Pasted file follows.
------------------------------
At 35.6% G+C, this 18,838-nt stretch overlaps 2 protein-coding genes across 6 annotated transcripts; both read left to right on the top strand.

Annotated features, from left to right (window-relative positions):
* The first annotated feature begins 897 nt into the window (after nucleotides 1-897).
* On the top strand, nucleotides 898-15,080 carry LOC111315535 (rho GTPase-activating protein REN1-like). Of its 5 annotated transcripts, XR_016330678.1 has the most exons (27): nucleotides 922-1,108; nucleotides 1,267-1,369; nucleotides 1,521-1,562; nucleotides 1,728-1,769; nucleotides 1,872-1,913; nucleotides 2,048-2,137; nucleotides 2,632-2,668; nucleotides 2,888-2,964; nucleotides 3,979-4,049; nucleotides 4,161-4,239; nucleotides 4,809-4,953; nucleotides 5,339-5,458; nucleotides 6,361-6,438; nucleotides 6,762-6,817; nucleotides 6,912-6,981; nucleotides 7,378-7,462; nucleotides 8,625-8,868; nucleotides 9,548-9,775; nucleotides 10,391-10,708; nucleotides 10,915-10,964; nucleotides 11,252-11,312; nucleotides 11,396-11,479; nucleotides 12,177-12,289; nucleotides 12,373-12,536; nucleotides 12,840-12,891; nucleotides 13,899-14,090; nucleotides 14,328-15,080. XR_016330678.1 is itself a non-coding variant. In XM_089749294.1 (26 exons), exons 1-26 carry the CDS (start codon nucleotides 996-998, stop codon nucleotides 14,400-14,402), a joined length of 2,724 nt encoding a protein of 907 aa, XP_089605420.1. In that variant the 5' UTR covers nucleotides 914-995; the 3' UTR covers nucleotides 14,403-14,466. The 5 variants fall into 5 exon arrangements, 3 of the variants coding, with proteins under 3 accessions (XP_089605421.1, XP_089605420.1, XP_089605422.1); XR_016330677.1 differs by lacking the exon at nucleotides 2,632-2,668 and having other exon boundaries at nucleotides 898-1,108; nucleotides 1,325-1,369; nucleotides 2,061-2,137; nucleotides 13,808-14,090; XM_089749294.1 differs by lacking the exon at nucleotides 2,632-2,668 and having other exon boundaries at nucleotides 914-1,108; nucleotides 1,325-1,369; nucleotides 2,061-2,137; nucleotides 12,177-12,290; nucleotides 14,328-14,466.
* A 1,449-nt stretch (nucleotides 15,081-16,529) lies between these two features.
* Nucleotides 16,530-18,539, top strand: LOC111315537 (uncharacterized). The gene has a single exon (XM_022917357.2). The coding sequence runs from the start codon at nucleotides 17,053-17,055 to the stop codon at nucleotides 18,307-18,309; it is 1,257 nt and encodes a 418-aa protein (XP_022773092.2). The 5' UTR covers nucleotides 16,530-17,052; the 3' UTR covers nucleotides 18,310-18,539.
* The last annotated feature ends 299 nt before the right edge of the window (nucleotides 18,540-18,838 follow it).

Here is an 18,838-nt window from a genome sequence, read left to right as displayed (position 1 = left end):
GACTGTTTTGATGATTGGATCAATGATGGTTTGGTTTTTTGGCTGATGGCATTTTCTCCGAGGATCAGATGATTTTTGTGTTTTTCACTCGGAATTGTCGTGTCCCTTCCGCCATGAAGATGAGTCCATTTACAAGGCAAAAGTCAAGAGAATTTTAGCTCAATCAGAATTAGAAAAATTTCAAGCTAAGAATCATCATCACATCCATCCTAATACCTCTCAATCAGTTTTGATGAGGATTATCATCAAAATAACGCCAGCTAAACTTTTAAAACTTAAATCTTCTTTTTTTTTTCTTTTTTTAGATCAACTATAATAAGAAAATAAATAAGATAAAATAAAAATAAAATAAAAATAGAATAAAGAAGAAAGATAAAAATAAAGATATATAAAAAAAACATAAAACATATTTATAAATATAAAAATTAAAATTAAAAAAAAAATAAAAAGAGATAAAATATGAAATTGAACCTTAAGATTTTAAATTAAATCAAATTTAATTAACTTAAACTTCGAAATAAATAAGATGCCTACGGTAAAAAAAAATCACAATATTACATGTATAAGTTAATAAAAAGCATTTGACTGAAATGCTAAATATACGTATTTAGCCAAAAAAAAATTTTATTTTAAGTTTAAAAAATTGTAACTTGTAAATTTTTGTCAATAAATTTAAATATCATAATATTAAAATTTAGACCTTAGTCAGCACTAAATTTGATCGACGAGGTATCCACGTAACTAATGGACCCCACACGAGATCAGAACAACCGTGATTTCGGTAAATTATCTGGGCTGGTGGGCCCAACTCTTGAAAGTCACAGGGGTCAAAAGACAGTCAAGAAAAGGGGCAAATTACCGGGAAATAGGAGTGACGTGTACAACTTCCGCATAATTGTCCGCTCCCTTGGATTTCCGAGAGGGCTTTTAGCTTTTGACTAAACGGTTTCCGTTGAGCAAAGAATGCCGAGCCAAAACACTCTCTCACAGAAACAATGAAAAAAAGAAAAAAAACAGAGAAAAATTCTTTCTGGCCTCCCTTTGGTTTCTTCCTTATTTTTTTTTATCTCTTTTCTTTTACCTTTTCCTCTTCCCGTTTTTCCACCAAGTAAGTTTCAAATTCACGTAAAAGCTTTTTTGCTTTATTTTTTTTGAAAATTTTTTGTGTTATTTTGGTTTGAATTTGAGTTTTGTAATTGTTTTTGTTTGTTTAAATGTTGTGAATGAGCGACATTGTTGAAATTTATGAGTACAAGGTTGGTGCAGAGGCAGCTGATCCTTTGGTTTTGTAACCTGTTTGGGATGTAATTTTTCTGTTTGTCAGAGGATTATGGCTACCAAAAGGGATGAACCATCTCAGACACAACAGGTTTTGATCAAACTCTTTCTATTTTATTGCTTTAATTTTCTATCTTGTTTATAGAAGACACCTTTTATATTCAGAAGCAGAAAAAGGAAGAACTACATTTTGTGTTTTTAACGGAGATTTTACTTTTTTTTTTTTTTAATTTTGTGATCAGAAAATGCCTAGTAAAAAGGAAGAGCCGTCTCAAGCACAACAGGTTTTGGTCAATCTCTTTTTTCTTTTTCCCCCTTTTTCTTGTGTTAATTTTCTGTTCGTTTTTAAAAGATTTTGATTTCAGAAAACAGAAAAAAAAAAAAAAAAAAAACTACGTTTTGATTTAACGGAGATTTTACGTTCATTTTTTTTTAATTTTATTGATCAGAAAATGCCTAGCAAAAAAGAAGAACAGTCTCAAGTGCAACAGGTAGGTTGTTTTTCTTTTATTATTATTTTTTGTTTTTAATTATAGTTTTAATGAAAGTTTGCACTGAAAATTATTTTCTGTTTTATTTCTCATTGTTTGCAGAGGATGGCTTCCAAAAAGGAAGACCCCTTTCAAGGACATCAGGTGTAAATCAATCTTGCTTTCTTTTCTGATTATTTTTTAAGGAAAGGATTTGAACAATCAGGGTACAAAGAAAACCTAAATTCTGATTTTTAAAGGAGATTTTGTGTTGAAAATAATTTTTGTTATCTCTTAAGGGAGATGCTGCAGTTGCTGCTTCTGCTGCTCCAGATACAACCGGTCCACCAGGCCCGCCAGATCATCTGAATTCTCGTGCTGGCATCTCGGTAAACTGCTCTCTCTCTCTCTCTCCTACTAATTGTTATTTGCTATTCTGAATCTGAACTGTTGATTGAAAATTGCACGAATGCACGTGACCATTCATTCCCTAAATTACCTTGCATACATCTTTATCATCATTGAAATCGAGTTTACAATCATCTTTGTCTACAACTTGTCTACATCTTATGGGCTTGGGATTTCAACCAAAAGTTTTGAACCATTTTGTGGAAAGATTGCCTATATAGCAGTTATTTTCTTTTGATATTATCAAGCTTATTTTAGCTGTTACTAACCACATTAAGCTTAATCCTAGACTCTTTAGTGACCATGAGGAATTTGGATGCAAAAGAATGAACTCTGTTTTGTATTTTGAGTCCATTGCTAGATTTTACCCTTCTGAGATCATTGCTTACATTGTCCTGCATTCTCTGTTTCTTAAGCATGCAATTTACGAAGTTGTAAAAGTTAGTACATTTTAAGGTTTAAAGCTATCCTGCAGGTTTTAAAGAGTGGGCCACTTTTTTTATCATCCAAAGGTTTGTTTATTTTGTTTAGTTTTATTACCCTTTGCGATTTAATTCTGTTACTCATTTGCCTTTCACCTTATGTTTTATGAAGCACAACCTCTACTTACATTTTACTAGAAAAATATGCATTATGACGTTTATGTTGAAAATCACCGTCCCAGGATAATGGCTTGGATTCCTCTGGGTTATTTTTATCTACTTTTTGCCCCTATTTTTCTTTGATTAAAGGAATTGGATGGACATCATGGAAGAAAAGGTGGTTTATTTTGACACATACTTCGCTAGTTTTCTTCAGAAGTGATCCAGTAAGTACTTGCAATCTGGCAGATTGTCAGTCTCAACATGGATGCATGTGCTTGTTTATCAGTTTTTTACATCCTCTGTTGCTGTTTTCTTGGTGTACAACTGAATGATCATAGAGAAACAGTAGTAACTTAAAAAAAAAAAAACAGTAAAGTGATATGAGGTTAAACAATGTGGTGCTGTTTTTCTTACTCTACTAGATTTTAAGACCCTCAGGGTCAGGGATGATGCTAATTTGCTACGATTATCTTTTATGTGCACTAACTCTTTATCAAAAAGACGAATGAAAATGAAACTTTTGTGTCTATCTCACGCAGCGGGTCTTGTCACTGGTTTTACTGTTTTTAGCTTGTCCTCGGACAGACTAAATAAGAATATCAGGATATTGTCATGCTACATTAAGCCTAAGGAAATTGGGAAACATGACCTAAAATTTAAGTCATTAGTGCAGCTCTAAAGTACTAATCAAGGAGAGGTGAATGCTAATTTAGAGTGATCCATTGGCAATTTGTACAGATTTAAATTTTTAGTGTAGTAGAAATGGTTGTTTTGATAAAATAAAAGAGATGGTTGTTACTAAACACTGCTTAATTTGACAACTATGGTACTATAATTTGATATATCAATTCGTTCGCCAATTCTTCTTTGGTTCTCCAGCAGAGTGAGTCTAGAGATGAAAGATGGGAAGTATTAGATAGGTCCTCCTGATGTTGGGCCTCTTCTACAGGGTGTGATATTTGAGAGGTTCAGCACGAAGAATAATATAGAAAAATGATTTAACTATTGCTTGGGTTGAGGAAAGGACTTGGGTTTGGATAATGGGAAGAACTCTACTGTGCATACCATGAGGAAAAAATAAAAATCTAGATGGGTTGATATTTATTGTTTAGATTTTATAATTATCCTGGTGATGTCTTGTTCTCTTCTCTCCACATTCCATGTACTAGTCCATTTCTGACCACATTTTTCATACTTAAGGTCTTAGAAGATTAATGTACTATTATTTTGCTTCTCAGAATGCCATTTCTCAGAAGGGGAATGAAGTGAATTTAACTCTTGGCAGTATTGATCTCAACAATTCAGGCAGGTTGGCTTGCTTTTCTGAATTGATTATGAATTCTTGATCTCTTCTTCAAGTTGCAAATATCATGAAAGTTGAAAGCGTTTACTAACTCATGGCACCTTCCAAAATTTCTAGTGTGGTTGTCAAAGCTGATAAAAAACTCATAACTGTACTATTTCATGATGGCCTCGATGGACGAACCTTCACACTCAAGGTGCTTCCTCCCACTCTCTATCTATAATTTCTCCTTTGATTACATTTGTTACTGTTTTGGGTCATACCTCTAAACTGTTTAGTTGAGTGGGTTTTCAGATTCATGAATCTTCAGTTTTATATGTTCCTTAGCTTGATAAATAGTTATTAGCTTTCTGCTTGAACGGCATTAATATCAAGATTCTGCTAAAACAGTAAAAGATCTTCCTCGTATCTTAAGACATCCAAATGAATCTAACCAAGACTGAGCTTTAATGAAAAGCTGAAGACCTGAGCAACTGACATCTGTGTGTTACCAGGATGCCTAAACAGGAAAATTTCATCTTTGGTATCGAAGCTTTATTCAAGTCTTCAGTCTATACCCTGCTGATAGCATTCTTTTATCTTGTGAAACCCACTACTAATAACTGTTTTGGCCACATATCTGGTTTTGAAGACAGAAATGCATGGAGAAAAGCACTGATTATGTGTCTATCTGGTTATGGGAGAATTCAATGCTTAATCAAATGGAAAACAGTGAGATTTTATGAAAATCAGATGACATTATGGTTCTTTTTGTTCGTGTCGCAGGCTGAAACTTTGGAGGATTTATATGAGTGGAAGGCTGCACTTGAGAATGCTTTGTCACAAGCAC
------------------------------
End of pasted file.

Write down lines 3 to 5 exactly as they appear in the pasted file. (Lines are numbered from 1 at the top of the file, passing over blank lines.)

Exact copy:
* The first annotated feature begins 897 nt into the window (after nucleotides 1-897).
* On the top strand, nucleotides 898-15,080 carry LOC111315535 (rho GTPase-activating protein REN1-like). Of its 5 annotated transcripts, XR_016330678.1 has the most exons (27): nucleotides 922-1,108; nucleotides 1,267-1,369; nucleotides 1,521-1,562; nucleotides 1,728-1,769; nucleotides 1,872-1,913; nucleotides 2,048-2,137; nucleotides 2,632-2,668; nucleotides 2,888-2,964; nucleotides 3,979-4,049; nucleotides 4,161-4,239; nucleotides 4,809-4,953; nucleotides 5,339-5,458; nucleotides 6,361-6,438; nucleotides 6,762-6,817; nucleotides 6,912-6,981; nucleotides 7,378-7,462; nucleotides 8,625-8,868; nucleotides 9,548-9,775; nucleotides 10,391-10,708; nucleotides 10,915-10,964; nucleotides 11,252-11,312; nucleotides 11,396-11,479; nucleotides 12,177-12,289; nucleotides 12,373-12,536; nucleotides 12,840-12,891; nucleotides 13,899-14,090; nucleotides 14,328-15,080. XR_016330678.1 is itself a non-coding variant. In XM_089749294.1 (26 exons), exons 1-26 carry the CDS (start codon nucleotides 996-998, stop codon nucleotides 14,400-14,402), a joined length of 2,724 nt encoding a protein of 907 aa, XP_089605420.1. In that variant the 5' UTR covers nucleotides 914-995; the 3' UTR covers nucleotides 14,403-14,466. The 5 variants fall into 5 exon arrangements, 3 of the variants coding, with proteins under 3 accessions (XP_089605421.1, XP_089605420.1, XP_089605422.1); XR_016330677.1 differs by lacking the exon at nucleotides 2,632-2,668 and having other exon boundaries at nucleotides 898-1,108; nucleotides 1,325-1,369; nucleotides 2,061-2,137; nucleotides 13,808-14,090; XM_089749294.1 differs by lacking the exon at nucleotides 2,632-2,668 and having other exon boundaries at nucleotides 914-1,108; nucleotides 1,325-1,369; nucleotides 2,061-2,137; nucleotides 12,177-12,290; nucleotides 14,328-14,466.
* A 1,449-nt stretch (nucleotides 15,081-16,529) lies between these two features.